# Quantum information with Gaussian states.pdf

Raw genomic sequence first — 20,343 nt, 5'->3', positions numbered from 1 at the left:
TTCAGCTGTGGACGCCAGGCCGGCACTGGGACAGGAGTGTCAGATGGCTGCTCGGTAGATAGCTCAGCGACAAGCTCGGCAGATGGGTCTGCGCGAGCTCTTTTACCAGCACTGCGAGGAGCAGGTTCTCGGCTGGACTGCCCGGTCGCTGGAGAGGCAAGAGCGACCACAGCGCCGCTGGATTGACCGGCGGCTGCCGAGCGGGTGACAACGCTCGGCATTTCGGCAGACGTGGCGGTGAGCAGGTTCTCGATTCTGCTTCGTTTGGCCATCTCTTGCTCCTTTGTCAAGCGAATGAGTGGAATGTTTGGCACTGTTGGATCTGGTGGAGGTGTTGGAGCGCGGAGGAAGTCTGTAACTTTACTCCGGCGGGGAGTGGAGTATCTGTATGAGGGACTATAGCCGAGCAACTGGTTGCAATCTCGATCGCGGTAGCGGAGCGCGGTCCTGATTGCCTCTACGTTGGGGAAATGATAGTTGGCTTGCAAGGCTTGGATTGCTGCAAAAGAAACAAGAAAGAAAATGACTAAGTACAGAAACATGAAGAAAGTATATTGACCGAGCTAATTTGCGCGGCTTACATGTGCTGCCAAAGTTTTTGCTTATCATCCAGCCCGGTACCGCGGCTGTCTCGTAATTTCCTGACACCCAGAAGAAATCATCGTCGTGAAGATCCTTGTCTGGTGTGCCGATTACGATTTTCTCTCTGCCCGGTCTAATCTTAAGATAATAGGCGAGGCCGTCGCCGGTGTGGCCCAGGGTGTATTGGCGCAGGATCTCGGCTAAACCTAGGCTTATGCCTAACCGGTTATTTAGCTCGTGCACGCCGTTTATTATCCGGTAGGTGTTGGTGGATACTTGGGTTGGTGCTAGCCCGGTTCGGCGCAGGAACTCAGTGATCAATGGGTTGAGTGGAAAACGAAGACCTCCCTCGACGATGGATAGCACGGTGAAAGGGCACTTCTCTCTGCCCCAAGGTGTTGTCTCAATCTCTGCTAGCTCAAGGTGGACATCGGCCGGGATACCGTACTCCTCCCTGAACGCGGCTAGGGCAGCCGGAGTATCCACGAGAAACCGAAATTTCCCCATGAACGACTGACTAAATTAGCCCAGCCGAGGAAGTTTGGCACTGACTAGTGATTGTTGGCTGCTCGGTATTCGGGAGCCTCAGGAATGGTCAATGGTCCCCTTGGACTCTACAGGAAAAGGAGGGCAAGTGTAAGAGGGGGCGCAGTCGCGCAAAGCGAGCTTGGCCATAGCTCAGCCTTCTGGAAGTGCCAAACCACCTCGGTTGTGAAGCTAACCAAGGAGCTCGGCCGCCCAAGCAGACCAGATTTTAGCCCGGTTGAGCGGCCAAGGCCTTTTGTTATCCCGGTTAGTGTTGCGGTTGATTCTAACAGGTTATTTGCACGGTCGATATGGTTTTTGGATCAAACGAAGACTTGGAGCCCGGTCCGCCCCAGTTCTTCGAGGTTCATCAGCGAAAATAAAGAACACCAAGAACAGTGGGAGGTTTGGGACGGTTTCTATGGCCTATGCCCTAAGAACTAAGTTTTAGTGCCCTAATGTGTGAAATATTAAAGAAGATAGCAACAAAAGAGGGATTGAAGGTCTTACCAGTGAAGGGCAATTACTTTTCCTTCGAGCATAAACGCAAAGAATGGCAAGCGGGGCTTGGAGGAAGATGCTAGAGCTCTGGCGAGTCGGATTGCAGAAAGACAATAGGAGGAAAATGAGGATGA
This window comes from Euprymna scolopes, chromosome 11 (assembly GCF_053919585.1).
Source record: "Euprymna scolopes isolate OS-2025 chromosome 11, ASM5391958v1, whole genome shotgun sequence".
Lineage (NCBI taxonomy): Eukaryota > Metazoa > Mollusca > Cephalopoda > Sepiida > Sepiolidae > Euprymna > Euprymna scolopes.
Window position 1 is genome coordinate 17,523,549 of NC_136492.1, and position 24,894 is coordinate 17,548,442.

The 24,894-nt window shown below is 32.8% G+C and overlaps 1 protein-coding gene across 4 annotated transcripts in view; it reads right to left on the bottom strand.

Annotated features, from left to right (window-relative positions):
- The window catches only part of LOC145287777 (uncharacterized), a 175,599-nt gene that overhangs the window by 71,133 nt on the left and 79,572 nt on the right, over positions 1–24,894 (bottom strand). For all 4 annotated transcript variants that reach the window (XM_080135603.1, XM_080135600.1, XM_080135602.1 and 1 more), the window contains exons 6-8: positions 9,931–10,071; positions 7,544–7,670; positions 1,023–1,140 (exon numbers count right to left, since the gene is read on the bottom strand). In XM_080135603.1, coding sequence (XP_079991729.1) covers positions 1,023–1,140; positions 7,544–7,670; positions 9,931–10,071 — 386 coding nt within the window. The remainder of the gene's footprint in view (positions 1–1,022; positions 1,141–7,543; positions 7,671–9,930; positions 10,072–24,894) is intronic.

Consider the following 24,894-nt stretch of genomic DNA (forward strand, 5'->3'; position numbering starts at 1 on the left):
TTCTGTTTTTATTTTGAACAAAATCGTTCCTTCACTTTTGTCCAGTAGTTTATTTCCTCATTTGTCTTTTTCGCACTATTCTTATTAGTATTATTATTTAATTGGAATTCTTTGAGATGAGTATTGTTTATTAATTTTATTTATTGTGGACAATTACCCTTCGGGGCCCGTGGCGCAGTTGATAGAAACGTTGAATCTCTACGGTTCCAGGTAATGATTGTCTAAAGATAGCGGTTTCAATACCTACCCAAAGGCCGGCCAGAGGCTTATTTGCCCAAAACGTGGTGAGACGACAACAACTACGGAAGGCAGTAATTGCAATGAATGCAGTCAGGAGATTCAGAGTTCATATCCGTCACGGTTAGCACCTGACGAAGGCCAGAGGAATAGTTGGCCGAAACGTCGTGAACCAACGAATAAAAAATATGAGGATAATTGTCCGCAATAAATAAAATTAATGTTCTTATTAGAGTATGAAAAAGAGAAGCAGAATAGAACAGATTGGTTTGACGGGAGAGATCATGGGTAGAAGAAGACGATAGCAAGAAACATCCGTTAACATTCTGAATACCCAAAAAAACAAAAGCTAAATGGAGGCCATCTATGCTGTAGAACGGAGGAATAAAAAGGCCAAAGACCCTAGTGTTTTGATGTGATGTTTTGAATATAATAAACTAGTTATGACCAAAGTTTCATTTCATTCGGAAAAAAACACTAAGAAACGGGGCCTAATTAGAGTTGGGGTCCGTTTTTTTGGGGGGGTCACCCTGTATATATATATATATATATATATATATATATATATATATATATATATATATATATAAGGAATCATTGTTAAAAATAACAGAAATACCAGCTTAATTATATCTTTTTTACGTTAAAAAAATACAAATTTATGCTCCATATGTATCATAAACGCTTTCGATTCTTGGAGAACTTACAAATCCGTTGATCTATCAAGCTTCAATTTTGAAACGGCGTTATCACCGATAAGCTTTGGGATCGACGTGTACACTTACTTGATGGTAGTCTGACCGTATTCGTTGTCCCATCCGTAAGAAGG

arXiv:0801.4604v1 [quant-ph] 30 Jan 2008Quantum information with Gaussian statesXiang-Bin Wang1Department of Physics, Tsingghua University, Beijing 100084, China;and Imai Quantum Computation and Information Project, ERATO-SORST, JST,Daini Hongo White Bldg. 201, 5-28-3, Hongo, Bunkyo-ku, Tokyo 113-0033, JapanTohya Hiroshima2, Akihisa Tomita, Masahito HayashiImai Quantum Computation and Information Project, ERATO-SORST, JST,Daini Hongo White Bldg. 201, 5-28-3, Hongo, Bunkyo-ku, Tokyo 113-0033, JapanAbstractQuantum optical Gaussian states are a type of important robust quantum stateswhich are manipulatable by the existing technologies. So far, most of the impor-tant quantum information experiments are done with such states, including brightGaussian light and weak Gaussian light. Extending the existing results of quantuminformation with discrete quantum states to the case of continuous variable quan-tum states is an interesting theoretical job. The quantum Gaussian states play acentral role in such a case. We review the properties and applications of Gaussianstates in quantum information with emphasis on the fundamental concepts, thecalculation techniques and the effects of imperfections of the real-life experimentalsetups. Topics here includethe elementary propertiesof Gaussian states and relevantquantum information device, entanglement-based quantum tasks such as quantumteleportation, quantum cryptography with weak and strong Gaussian states andthe quantum channel capacity, mathematical theory of quantum entanglement andstate estimation for Gaussian states.Contents1 Introduction 31.1 Elements of quantum information with 2-level states 61.2 Phase space representation and definition of Gaussian states 91.3 Coherent states 151 Email: xbwang@mail.tsinghua.edu.cn2 Email: tohya@qci.jst.go.jpPreprint submitted to Elsevier Science 3 February 20081.4 Squeezed states 181.5 Beam-splitter 231.6 Beam-splitter as an entangler 312 Entanglement-based quantum tasks 332.1 Teleportation with two-level states 332.2 CVQT with Gaussian states 362.3 Experiment 402.4 Dense coding with two-mode squeezed states 422.5 Quantum error correction codes 432.6 Gaussian cloning transformation 462.7 Entanglement-based quantum tasks with weak Gaussian states:post-selection vs non-post-selection 483 Quantum cryptography with weak coherent light 543.1 Introduction 543.2 QKD in practice 553.3 Eavesdropping and security 673.4 Ideas of unconditional security proof 714 Security proofs and protocols of QKD with weak and strongGaussian states 734.1 Entanglement purification and security proof of QKD 734.2 Secure key distillation with a known fraction of tagged bits 814.3 Decoy-state method 864.4 SARG04 protocol 994.5 QKD in position-momentum space 1014.6 Security proof of QKD with squeezed states 1045 Mathematical theory of quantum entanglement with Gaussian states 10925.1 General Properties of Quantum Entanglement 1105.2 Entanglement Properties of Gaussian States 1125.3 Conclusions 1276 Classical capacities of Gaussian channels 1286.1 Classical Capacities of Quantum Channels 1286.2 Gaussian Channels 1306.3 Gaussian Channels with Gaussian Inputs 1366.4 Dense Coding with Gaussian Entanglement 1406.5 Entanglement measure 1427 Estimation theory for Gaussian states 1427.1 Information quantities 1437.2 Measurement theory 1457.3 Formulation of estimation 1497.4 Independent and identical condition 1507.5 Bayesian method 1517.6 Group covariant method 1537.7 Unbiased method 1547.8 Simple hypothesis testing 1568 Acknowledgement 158References 1581 IntroductionQuantum information processing (QIP) is a subject on information processingwith quantum states[1]. In the recent years, the subject has attracted muchattentionof scientists fromvariousareas. Ithasbeen foundthatinsome impor-tant cases, quantum information processing can have great advantage to anyknown method in classical information processing. A quantum computer can3factorize a large number exponentially more efficiently than the existing clas-sical methods do[2]. This means, given a quantum computer, the widely usedRSA system in classical communication is insecure because one can factorize ahuge number very effectively by Shor’s alhorithm. Interestingly, quantum keydistribution (QKD) can help two remote parties share a random binary stringwhich is in principle unknown to any third party[3]. Private communicationbased on QKD is proven secure under whatever eavesdropping including quan-tum computing. Quantum teleportation can transfer unknown quantum stateto a remote party without moving the physical system itself[4].In classical information processing, all information are carried by classical bits,which are binary digits of either 0 or 1. The physical carrier of a classical bitcan be any physical quantity that has two different values, e.g., the electri-cal potential (positive or negative voltages). These are macroscopic quantitieswhich can be manipulated robustly by our existing technology. In quantuminformation processing, we use quantum states to carry either quantum infor-mation or classical information. Also, we use quantum entangled states as theresource to assist the effective processing of quantum information. In princi-ple, lots of different physical systems can be used to generate the requestedquantum states and quantum entanglement. In those tasks related to com-munication, light seems to be the best candidate for the physical system tocarry the quantum information and/or the quantum entanglement due to itsobvious advantage that it can be transmitted over a long distance efficiently.Therefore one may naturally consider to use a single-photon state as a quan-tum bit (qubit) and a two-photon entangled state as the entanglement resourceto assist the processing.Towards the final goal of real-life application of quantum information process-ing, a very important question in concern is how robustly we can manipulatethe quantum states involved. In practice, preparing the single-photon states ortwo-photon entangled states deterministically are technically difficult. Whatcan be prepared and manipulated easily is a Gaussian state, e.g., a coherentstate[5,6] (the state of light pulses from a traditional Laser) or a squeezed vac-uum state[6,7,8,9,10,11] of one mode or two modes. Mathematically, a stateis Gaussian if its distribution function in phase space or its density operatorin Fock space is in the Gaussian form. (We shall go into details of the phasespace and Fock space later in this chapter and also other chapters.) Gaussianstates have proven to be a type of important robust states which have beenextensively applied for various QIP tasks in labs. Actually, so far almost allthose important experiments of quantum information are done with Gaussianlight.There are two types of application of Gaussian states in practical QIP. Oneis to use weak Gaussian light as approximate qubits or two-photon entangledstates. The other is to use strong Gaussian light forcontinuous variable QIP. In4applying the weak Gaussian light, one can regard weak coherent light[5] as ap-proximate single-photon source and regard 2-mode entangled weak Gaussianlight as probabilistic 2-photon entanglement resource in polarization space.Weak Gaussian states have been used in many experiments such as the quan-tum teleportation with spontaneous parametric down conversion (SPDC)[12]and quantum cryptography with weak coherent states or SPDC[13]. How-ever, sometimes the higher order terms, i.e., the multi-photon states in thesingle-mode Gaussian light or the multi-pair states in the two-mode Gaussianlight take a very important role even though the Gaussian light in applica-tion is weak. For example, in QKD with weak coherent states, the final keycan actually be totally insecure if we ignore the role of multi-photon pulses.For another example, in quantum-entanglement based experiments such asquantum teleportation with SPDC, it is possible that actually there is no en-tanglement and the result is a post-selection result if we don’t consider thedetailed properties of the weak Gaussian states. We shall review these types ofeffects and possible ways to overcome the drawbacks. One can also use strongGaussian light to obtain the analog QIP results of discrete states for contin-uous variable states. One important advantage here is that strong Gaussianlight can be used as a resource of deterministic quantum entanglement there-fore the results are deterministic and non-post-selection. This is quite differentfrom QIP using weak Gaussian states where the results are often probabilisticand post-selection. We shall review the main theoretical results of continu-ous variable QIP with strong Gaussian light including quantum teleportation,cloning, error correction and QKD using a strong Gaussing light. We shall alsoreview the quantum entanglement properties of multi-mode Gaussian states,quantum channel capacity and quantum state estimation of Gaussian states.This review is arranged as follows: In the remaining part of this section, wepresent the elements of QIP and Gaussian states, including an overview ofquantum information with qubits and two-photon maximal entangled states,mathematic foundation and definition of Gaussian states and properties ofa beam-splitter as an elementary QIP device. In section 2, we review theentanglement-based quantum tasks with Gaussian states, which seem to be avery hot topic in the recent years. The section includes quantum teleportation,quantum error correction, quantum cloning and non-post-selection quantumtasks with weak Gaussian states. We then go into the most important appli-cation of QIP, practical quantum key distribution in section 3 and section 4.Section 3 introduces the elements and technology background of QKD withweak coherent light, section 4 reviews the protocols and security proofs ofQKD with weak and strong Gaussian light. We then change our directionto the mathematical theory of QIP with Gaussian states in section 5 and 6.Section 5 is on quantum entanglement of Gaussian states, which have beenextensively studied these years. Section 6 is on the properties of quantumGaussian channel, which is assumed to be a fundamental subject in quantumcommunication. The theory of quantum state estimation of Gaussian states is5reviewed in section 7. This review does not include quantum computation.1.1 Elements of quantum information with 2-level statesA qubit is simply a physical system that carries a two-level quantum state.For example, a photon can be regarded as a qubit in polarization space or anyother two dimensional space. In general, we have the following mathematicalform for the state of a qubit|ψ〉 = α|0〉+β|1〉 (1)and |α|2 +|β|2 = 1. Here |0〉 and |1〉 are orthonormal states of any two-levelsystem. Mathematically, one can use the following representation|0〉 =10;|1〉 =01. (2)Consequently, we can use matrices as representations of operations to a qubit.In particular, the unity matrix I represents for doing nothing, matrix σx =0 11 0 for a bit-flip operation, σz =1 00 −1 for a phase-flip operation andσy = 0 i−i 0 for both bit-flip and phase-flip.If we use the photon polarization, notations |0〉,|1〉 represent the horizontalpolarization and the vertical polarization (polarization of angle π/2) respec-tively. One can replace them with more vivid notations of |H〉,|V〉. For exam-ple, state cosθ|H〉+sinθ|V〉 is the state of polarization angle θ. In the aboveequation, |ψ〉 is linearly superposed by |0〉 and |1〉. The quantum linear su-perposition is different from the classical probabilistic mixture. For example,consider the polarizations of π/4 and 3π/4. They are the linear superpositionstates of |±〉 = 1√2(|H〉±|V〉). Given state |+〉, i.e., polarization of π/4, ifwe measure it in the |H〉,|V〉 basis, we have equal probability to obtain anoutcome of either |H〉 or |V〉. This is due to the fact|〈H|+〉|2 = |〈V|+〉|2 = 1/2. (3)However, the state |+〉, i.e., the polarization of π/4 is different from a mixedstate which is in a classical mixture of horizontal and vertical polarizations,with equal probability. Such a classical mixture can be realized in this way:Source A only emits photons of horizontal polarization and source B onlyemits photons of vertical polarization. In a remote place we receive photons6from both sources. But we don’t know which photon is from which source. Ouronly knowledge is that any photon has equal probability from A or B. In sucha case, any individual photon is in a classical mixture of state |H〉 and |V〉. Ifwe measure such a mixed state in {|H〉, |V〉} basis, the measurement outcomeis identical to that of apurestate ofπ/4 polarization. However, if we use aπ/4polarizer, the outcome will be different: the purestate of π/4 polarization willalways transmit the polarizer while the mixed state only has half a probabilityto transmit the polarizer. These can be interpreted mathematically by Eq.(3)and the following equation :|〈+|+〉|2 = 1. (4)Eq.(3) shows that both |H〉 and |V〉 have half a probability to transmit theπ/4−polarizer. This means, any classical mixture of |H〉 and |V〉 will alwaysonly have half a probability to pass through the π/4−polarizers. To have auniversal mathematical picture for both pure states and mixed states, we canuse density operator which reflects the classical probability distribution overdifferent quantum states. Suppose a certain source consists of n sub-sources.Any sub-source i will only produce the pure state |ψi〉. Whenever the sourceemits a photon, the probability that the photon being emitted from sub-sourcei is pi (p1 +p2 +···pn = 1). The state of any photon from such a source canbe described by the density operator summationtextipi|ψi〉〈ψi|. A density operator can berepresented by a matrix which is called as density matrix. The density matrixfor pure state |ψ〉 = α|0〉+β|1〉 is|ψ〉〈ψ| =αβ(α∗,β∗) =|α|2 αβ∗α∗β |β|2. (5)Given any pure state |ψ〉, there is always a unitary matrix U satisfying|ψ〉 = U|0〉. (6)This is to say, we can use the following criterion for a pure state |ψ〉〈ψ| =U|0〉〈0|U†: Given a density matrix M, if it is for a pure state, there exists aunitary matrix U so thatUMU† =1 00 0. (7)Besides qubits, quantum entanglement is often needed in non-trivial QIPtasks, such as quantum teleportation[4]. We shall consider the most well-known case of two-photon maximally entangled state in the polarization space.Consider the state for spatially separated two photons, A and B. We have 47orthogonal states to span the polarization space of the two-photon system:|φ±〉 = 1√2(|H〉A|H〉B ±|V〉A|V〉B);|ψ±〉 = 1√2(|H〉A|V〉B ±|V〉A|H〉B).All these 4 states are maximally entangled and we shall call any of them asan EPR (pair) state named after Eistein-Podolsky-Rosen[14], or a Bell state.We shall also call the measurement basis of these 4 EPR states Bell basis.We use |φ+〉 to demonstrate the non-trivial properties of an EPR pair. Forthe pair state |φ+〉, the polarization of photon A and photon B are